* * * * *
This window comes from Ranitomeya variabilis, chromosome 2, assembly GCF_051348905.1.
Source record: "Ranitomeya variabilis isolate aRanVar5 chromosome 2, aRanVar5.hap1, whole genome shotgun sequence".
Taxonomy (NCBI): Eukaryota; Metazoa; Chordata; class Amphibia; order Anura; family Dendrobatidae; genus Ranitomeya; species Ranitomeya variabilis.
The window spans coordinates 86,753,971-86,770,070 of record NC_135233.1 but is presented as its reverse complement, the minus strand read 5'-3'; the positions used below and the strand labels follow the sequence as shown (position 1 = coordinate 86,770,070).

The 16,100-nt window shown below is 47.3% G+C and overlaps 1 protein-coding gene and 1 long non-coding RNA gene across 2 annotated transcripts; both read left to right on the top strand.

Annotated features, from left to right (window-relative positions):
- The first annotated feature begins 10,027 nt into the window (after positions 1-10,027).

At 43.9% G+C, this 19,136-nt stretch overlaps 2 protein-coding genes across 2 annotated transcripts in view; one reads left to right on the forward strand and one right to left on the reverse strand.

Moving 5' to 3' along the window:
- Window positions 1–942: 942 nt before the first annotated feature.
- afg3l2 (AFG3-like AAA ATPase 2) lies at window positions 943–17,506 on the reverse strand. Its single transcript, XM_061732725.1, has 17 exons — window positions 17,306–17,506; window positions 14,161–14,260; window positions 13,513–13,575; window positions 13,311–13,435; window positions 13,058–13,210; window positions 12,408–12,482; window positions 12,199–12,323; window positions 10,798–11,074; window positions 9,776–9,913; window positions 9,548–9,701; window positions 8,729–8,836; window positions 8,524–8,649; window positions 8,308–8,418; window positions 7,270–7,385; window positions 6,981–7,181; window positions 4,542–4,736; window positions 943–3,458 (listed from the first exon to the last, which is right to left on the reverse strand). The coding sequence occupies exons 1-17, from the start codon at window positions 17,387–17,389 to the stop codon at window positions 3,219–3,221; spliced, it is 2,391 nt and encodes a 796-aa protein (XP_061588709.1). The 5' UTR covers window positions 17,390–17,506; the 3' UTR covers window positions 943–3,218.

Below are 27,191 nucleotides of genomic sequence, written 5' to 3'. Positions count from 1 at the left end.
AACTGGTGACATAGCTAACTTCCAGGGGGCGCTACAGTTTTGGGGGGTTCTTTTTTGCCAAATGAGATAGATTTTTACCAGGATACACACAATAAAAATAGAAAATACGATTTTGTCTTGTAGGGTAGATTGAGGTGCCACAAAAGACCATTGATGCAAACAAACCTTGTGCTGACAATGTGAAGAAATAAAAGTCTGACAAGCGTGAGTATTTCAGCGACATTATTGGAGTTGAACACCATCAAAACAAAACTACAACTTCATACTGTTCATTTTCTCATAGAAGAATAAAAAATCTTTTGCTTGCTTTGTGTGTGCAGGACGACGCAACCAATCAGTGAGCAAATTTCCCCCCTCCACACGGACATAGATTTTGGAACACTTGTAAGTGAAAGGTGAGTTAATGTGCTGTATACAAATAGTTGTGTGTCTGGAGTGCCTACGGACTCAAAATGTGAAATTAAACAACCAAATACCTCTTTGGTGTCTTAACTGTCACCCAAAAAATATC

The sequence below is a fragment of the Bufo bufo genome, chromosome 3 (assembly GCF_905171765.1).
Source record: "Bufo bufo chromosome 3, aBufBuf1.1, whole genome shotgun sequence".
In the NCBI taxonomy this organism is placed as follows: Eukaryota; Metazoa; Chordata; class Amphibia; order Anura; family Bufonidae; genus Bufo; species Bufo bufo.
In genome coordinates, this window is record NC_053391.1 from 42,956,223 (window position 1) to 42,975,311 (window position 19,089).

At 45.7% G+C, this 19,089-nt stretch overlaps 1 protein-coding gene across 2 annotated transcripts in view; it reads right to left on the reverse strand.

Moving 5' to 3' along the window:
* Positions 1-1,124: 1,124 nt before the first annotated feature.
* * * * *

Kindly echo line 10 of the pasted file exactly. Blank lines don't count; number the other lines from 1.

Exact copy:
- Window positions 1–942: 942 nt before the first annotated feature.